How do you get rid of moss?

Beckie Fox

Updated on:

Moss (Bryophyta) growing in a nature reserve (Photo by Andrew Bossi via Creative Commons)
Moss (Bryophyta) growing in a nature reserve (Photo by Andrew Bossi via Creative Commons)
Moss growing in a nature reserve (Photo by Andrew Bossi via Creative Commons)

Question from Mary in Mary, L’Orignal, Ont.

How do you get rid of moss? I have tried everything I can think of and nothing seems to work. I had several large spruce trees removed to provide more light and I just got more and thicker moss. There is a large cedar hedge around the yard, but lots of sun. The earth is heavy clay and acidic. I have used a heavy rake to almost denude the area, taking out many construction-size bags of moss and it just increases. None of the commercial sprays work, either. It has even destroyed newly laid turf.

Beckie’s reply:

This is a conundrum. We’ve not encountered moss that is as persistent as you describe.

Moss thrives in conditions with acidic, compacted soil, which sounds like the conditions you have. Here are two suggestions:

  1. Have your soil tested to see if there are any nutrient deficiencies ( lists soil testing laboratories in Ontario) that might be inhibiting your turf and encouraging the moss.
  2. Loosen the soil so it’s not compacted and incorporate plenty of organic matter, such as compost, good topsoil and/or leaf mould — not peat moss, because it’s acidic.

You may also want to consult an experienced lawn care service in your area to see what might be suggested.

Do you have information to share?

If you have something to suggest, please do so in the comments section below. We know gardeners always have lots of information to share.

Print Friendly, PDF & Email

4 thoughts on “How do you get rid of moss?”

  1. I have the opposite problem. I would prefer moss to grass. I live in the country beside a lake , I’ve been trying to transplant moss to my lawn, but the grass persists in growing back ! Any sugestions?
    Many Thanks

    • I have the same problem in my back yard in Burlington, Ontario. The conditions sound very similar to yours, i.e. a cedar hedge around the perimeter. I tried some of the so-called ‘moss out’ products sold at Home Depot and Canadian Tire but the impact was minimal. They are iron oxide based.

  2. Moss is considered beautiful by many people in the gardening world. I always recommend not trying too hard to contradict what Mother Nature wants to do with a patch of earth. Maybe make the “worst” part into a moss garden. Add some interesting rocks or statuary, e.g. Japanese lantern and think Zen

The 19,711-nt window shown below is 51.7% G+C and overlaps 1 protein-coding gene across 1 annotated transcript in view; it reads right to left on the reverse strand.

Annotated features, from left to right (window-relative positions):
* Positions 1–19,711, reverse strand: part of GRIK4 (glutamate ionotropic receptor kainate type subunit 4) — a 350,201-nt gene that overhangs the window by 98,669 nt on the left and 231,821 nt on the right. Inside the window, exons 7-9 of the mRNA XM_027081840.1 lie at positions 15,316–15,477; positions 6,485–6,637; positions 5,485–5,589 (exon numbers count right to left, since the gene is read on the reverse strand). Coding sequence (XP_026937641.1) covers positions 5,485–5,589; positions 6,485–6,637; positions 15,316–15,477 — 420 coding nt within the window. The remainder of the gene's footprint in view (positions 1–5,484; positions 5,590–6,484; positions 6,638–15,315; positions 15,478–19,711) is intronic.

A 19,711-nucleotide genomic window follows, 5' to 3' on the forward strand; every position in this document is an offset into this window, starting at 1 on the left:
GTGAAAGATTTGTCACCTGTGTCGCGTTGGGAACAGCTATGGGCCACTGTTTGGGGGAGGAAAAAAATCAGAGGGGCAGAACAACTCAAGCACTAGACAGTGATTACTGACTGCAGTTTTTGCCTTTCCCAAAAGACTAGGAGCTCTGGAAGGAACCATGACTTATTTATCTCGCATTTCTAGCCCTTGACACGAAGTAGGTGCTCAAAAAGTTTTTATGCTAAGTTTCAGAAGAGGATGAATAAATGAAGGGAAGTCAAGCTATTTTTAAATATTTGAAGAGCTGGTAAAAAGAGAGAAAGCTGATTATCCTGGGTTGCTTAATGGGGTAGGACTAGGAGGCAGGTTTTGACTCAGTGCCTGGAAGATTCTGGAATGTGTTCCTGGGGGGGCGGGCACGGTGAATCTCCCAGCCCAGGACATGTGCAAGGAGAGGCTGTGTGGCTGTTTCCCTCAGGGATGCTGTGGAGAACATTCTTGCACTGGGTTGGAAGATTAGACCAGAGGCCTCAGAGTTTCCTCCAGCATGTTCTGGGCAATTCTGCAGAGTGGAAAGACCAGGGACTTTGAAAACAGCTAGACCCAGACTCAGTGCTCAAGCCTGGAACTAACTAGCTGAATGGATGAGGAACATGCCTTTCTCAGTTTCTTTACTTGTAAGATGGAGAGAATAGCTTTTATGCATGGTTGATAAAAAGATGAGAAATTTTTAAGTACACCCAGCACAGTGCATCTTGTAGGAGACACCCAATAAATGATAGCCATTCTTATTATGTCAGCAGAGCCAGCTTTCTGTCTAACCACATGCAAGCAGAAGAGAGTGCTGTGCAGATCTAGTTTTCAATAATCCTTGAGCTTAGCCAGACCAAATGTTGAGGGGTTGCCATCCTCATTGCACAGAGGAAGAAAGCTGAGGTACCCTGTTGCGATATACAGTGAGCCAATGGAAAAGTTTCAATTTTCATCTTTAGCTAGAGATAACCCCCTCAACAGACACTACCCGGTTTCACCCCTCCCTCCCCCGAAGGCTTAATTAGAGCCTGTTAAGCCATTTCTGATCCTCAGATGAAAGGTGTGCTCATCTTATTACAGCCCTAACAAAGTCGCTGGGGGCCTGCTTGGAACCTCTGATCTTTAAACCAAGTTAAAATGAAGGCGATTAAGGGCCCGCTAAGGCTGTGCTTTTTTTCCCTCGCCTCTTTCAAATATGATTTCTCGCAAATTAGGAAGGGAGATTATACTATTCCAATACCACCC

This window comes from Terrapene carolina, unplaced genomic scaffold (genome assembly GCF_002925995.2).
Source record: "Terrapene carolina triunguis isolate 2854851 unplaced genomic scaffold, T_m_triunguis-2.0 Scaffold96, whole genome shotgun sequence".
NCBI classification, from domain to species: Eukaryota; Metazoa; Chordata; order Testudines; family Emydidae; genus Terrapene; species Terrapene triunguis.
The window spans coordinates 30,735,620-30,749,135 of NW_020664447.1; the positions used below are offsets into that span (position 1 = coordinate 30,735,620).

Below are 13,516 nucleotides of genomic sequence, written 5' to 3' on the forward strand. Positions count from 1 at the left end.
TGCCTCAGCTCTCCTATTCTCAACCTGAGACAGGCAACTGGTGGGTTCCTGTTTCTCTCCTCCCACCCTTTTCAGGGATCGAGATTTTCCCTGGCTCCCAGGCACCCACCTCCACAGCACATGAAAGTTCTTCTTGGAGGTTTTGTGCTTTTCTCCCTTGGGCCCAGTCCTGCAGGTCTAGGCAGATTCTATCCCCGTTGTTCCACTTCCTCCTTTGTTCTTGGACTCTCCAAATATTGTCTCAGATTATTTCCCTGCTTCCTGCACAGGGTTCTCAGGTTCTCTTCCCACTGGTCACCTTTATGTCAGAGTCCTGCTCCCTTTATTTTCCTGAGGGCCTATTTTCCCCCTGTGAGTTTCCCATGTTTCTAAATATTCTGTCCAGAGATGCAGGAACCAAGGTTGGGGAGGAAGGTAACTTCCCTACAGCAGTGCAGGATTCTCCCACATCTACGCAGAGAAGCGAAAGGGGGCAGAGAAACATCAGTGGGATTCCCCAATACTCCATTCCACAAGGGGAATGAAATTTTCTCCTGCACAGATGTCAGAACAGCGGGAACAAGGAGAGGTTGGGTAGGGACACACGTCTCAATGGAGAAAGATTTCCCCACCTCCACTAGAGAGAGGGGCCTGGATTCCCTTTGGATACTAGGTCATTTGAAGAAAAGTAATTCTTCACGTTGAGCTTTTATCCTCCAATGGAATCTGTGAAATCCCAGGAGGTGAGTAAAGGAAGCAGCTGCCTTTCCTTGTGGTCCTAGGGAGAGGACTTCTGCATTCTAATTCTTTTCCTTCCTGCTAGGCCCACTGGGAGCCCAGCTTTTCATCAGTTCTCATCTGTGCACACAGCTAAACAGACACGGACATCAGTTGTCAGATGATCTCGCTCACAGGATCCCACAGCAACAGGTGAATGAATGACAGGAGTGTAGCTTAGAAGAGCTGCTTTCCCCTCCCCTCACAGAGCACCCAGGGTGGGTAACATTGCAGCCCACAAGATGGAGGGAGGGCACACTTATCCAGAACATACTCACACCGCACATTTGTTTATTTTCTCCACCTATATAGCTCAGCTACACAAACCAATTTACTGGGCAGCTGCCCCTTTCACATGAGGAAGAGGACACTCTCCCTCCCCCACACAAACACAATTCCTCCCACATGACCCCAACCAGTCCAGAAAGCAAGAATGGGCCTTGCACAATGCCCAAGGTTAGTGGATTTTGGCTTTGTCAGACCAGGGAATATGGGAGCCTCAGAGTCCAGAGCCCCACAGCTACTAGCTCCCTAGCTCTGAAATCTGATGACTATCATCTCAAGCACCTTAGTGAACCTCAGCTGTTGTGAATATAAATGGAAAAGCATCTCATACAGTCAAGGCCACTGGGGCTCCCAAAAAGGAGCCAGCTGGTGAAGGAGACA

3. Hi Mary, after raking/dethatching and typically aerating as well, I have had excellent success treating client lawns with
    1. actively aerated compost tea [AACT] which infuses your soil with billions of beneficial organisms that aerate. Harvard University has a good recipe [] Be sure to keep the AACT aerated!!! Rule of thumb… if it smells nasty, it is nasty.
    2. after applying the AACT, dilute 2 tablespoons of non-sulfured molasseses in 5 gallons of water [air temperature] if using tap water be sure to off gas it first. This should cover a good 500 sq ft of lawn. Feel free to dilute with as much water as necessary to make application easier.
    3. in a day or two, top dress with a nice composted turf topdress [be sure to rake it out so whatever grass is present pokes out and can still photosynthesize.
    4. give this a few days to a week to start doing its thing
    5. overseed
    6. reapply AACT and molasses drench every month for the first year
    7. topdress every year
    8. overseed twice per year
    9. AACT 4 times per year
    NOTE: always soak your lawn before applying AACT or any amendment and never apply in the high heat of the day.
    NOTE: never allow your soil to completely dry in the summer. All those lovely beneficial organisms that aearate your soil and make nutrients available to your grass will die without water [as almost all life forms will].
    OTHER: When it comes to soil profile, grass[es] are considered pioneer plants and as such they prefer a bacterially dominated soil which is why you are adding molasses; it’s bacteria food. Spruce trees are much further down the successional line thus they prefer a more fungal soil, which your acidic soil is an excellent host for.

    All the best
    Tracey Loslo
    i-DIG gardening


Leave a Comment